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Equipment Review

November 2000

Perpetual Technologies P-1A Digital Correction Engine and P-3A Digital-to-Analog Converter

by Doug Blackburn

Perpetual Technologies P-1A (top) and P-3A


Review Summary
Sound The P-3A alone sounds "a bit lean harmonically and lacking some of that indefinable characteristic that compels you to want to listen to music in every spare moment"; together with the P-1A, "the sonics are elevated to a much more enjoyable level" -- CDs "ride the escalator to more refined sound."
Features P-3A offers multiple inputs, single-ended RCA ouputs, and upsampling; P-1A upsamples, interpolates and reduces jitter; in the future it will include speaker and room correction via software updates.
Use The P-1A is recommended for use with the P-3A, in which case the P-3A should do the upsampling; P-1A's user interface is somewhat confusing to use and requires that the manual be close by for decoding the front-panel LEDs.
Value Competitive with the Assemblage DAC 2.6/D2D-1 combination in terms of sound and price, and offers future enhancements that may improve more than just CD sound.

They’re baaaack. Mark Schifter and Peter Madnick of Audio Alchemy, that is. They're now in the thick of it with Perpetual Technologies, which has been demonstrating engineering models and prototypes of their P-3A DAC and P-1A DSP engine at major audio shows for a while, always to appreciative audiences. When the twins’ birthday finally arrived, Mark Schifter anxiously shipped a P-1A/P-3A pair to me while the units were still toasty warm. Because of the nature of these products, this review may chew up a few bytes, so let’s not waste any CPU cycles getting on with it.

The P-3A

The $699 P-3A DAC is presented in a very small box, 5.5"W x 8.25"D x 1.75"H, with a sculpted silver aluminum front panel and an attractive gray speckle finish. One reason the box can be so small is the external power supply -- a wall-wart type with a small connector that plugs into the back of the P-3A. Perpetual Technologies claims -140dB THD+noise under optimal operating and measurement conditions. The dynamic range is 120dB, about as good as consumer audio product gets, even very expensive ones. In fact, most digital products have a dynamic range between 96dB and 114dB (higher numbers are better, and each 6dB means a 50% reduction in noise).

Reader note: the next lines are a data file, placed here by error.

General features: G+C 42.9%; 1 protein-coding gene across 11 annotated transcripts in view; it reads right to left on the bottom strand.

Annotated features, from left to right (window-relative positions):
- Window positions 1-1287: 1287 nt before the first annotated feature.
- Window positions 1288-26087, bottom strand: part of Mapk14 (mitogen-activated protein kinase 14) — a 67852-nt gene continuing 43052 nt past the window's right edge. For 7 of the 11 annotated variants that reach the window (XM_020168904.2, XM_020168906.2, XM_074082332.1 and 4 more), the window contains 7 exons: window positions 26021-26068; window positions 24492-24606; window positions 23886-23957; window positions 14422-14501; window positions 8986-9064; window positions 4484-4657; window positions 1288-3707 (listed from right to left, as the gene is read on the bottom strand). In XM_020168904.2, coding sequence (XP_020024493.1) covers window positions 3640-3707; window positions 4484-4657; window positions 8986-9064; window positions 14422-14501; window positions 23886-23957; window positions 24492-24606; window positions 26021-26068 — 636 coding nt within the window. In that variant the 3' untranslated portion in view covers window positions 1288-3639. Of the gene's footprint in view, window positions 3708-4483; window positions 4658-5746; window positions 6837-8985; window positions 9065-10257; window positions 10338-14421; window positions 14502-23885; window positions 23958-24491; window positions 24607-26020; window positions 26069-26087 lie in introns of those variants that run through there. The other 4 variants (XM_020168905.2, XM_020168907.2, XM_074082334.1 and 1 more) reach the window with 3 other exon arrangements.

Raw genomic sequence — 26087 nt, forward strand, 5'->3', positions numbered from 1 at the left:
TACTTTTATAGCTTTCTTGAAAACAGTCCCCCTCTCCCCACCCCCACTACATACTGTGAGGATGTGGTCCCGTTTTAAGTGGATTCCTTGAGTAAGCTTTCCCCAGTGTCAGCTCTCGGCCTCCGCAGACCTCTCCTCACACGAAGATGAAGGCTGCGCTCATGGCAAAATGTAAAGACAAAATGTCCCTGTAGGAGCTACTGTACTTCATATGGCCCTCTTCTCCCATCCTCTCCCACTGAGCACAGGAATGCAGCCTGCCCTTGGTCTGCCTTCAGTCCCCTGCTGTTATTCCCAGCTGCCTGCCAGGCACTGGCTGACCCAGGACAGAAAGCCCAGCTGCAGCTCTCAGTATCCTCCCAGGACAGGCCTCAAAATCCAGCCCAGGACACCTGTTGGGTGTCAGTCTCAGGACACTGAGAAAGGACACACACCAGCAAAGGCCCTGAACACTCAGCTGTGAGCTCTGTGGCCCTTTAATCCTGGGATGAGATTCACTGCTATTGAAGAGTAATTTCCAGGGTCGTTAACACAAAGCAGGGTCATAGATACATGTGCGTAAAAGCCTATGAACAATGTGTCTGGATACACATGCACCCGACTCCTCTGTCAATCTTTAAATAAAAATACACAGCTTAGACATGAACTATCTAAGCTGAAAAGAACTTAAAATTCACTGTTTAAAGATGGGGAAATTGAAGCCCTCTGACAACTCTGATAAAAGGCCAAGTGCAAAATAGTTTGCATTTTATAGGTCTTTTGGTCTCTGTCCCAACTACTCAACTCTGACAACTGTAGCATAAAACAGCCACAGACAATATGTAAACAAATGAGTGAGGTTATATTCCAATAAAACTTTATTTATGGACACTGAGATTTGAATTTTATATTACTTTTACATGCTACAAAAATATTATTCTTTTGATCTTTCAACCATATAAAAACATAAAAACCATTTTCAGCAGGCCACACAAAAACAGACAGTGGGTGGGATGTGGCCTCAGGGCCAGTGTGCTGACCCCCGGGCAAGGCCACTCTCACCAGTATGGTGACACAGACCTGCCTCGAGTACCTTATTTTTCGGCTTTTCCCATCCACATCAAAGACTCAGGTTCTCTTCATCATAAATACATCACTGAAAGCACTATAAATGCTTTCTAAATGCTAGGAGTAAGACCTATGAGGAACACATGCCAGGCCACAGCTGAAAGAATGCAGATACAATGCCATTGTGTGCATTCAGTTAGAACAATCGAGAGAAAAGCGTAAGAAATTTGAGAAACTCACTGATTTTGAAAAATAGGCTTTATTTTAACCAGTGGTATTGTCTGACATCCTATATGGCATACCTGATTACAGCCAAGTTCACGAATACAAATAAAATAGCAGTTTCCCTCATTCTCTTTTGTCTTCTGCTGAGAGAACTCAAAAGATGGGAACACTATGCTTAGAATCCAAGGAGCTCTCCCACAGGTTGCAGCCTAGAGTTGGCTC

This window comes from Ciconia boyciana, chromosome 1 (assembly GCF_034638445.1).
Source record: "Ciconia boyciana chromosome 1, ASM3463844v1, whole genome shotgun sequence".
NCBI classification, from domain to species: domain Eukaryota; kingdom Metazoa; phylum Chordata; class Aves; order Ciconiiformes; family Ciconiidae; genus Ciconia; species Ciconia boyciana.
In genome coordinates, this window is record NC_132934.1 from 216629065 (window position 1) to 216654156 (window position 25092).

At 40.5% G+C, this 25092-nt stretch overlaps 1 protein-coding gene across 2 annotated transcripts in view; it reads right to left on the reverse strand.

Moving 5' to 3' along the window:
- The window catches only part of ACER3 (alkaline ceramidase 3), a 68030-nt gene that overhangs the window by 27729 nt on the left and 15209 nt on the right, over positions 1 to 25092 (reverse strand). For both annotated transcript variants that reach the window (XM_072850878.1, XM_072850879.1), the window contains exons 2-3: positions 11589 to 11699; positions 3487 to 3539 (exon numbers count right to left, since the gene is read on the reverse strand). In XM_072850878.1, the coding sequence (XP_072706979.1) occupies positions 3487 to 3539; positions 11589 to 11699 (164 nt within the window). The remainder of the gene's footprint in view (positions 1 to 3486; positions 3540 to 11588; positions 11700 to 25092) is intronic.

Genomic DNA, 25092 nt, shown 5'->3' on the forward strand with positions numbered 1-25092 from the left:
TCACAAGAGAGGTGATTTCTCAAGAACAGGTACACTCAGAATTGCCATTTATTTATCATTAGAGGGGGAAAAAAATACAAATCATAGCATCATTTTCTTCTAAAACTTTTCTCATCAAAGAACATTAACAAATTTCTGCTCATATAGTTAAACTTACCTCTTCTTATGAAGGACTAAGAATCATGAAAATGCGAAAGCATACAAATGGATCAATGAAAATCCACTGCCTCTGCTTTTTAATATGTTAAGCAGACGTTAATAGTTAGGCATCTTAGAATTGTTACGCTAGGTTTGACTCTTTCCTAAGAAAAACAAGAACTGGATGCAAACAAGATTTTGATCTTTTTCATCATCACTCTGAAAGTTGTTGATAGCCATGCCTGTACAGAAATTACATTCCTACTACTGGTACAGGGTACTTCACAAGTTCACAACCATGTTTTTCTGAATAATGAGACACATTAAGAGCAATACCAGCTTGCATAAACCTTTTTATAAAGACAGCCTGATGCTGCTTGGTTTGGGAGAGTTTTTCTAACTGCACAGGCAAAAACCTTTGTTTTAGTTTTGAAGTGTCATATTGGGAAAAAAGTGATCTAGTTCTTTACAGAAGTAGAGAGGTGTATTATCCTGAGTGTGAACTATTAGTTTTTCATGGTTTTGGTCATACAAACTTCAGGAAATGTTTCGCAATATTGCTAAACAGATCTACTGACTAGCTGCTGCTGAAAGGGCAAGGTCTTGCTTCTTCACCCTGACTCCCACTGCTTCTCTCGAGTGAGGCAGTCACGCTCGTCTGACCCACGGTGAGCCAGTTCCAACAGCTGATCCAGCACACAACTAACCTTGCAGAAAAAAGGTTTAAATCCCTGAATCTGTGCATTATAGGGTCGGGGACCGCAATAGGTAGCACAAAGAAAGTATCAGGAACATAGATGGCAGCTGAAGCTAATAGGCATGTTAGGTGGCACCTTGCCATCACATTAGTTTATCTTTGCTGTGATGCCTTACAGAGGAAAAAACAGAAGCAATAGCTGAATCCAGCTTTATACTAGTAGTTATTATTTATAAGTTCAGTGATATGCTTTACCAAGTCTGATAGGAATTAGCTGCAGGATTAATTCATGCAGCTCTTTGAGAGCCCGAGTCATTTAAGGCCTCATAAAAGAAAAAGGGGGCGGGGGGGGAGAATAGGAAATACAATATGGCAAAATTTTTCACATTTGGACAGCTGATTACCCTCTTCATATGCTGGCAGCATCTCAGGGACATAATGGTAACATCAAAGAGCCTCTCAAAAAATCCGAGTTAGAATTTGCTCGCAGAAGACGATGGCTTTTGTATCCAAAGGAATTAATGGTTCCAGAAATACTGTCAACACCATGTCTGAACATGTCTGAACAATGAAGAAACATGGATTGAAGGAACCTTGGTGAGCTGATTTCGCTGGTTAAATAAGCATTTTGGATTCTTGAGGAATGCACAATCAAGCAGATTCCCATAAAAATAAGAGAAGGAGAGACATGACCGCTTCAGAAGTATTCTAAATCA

The P-3A can be placed in a vertical orientation using the aluminum feet supplied. Expose the adhesive on the double sided foam tape and stick the two feet on one side of the P-3A and it will stand up. Perpetual Technologies also provides four small adhesive-backed bumper feet to allow the P-3A to be laid down flat on a shelf. You can select the orientation to fit your space.

The P-3A's digital inputs are: I-squared-S mini-DIN, AES/EBU, coax RCA, TosLink optical. Analog outputs are RCA only. Digital sources can output 16 to 24 bits and the P-3A can handle them; input sample rates accepted range from 8kHz-108kHz, with 192kHz optional through I-squared-S input.

Peter Madnick clarifies the operation of the P-3A and other so-called 24/96 DACs and 24/96 outboard processors this way: The P-3A does not interpolate 16-20-bit data to 24-bit data -- nor does any 24/96 DAC (e.g., the Bel Canto DAC1) or add-on 24/96 external device (e.g., Assemblage D2D-1). All of these products, so far, will output 24-bit data via dithering of the 16-bit input data. This results in data that has roughly 17 bits of equivalent resolution within a 24-bit datastream. The P-3A and other 24/96 products do upsample, for example, from 44.1kHz to 96kHz if you select that mode. People tend to assume that 24/96 products that advertise upsampling and/or interpolation actually convert 16/44.1 data to full 24/96 resolution, which is not accurate. To actually get 24-bit data in a 24-bit datastream, you must use digital signal processing (DSP), which is included in the P-1A and is referred to as "Resolution Enhancement" in the P-1A's user manual.

The P-3A's optional 192kHz mode requires a factory mod and doesn’t have any consumer-product support at this time. But it could be a useful extra feature for people who are delving into 192kHz professionally or on the serious amateur level.

The front panel has two switches for mode setting, each with several LEDs showing the active selection. The "Input" switch selects the active input since there is no auto-sensing of this. The "Program" switch selects "normal" or "reversed" polarity of the analog output signal. Additional LEDs indicate the sampling rate, which is normally 96kHz. Unless you have a photographic memory, you'll need the owner's manual to decode which LED means what since they are labeled 1 to 3 and 1 to 4 rather than having text labels.

The P-1A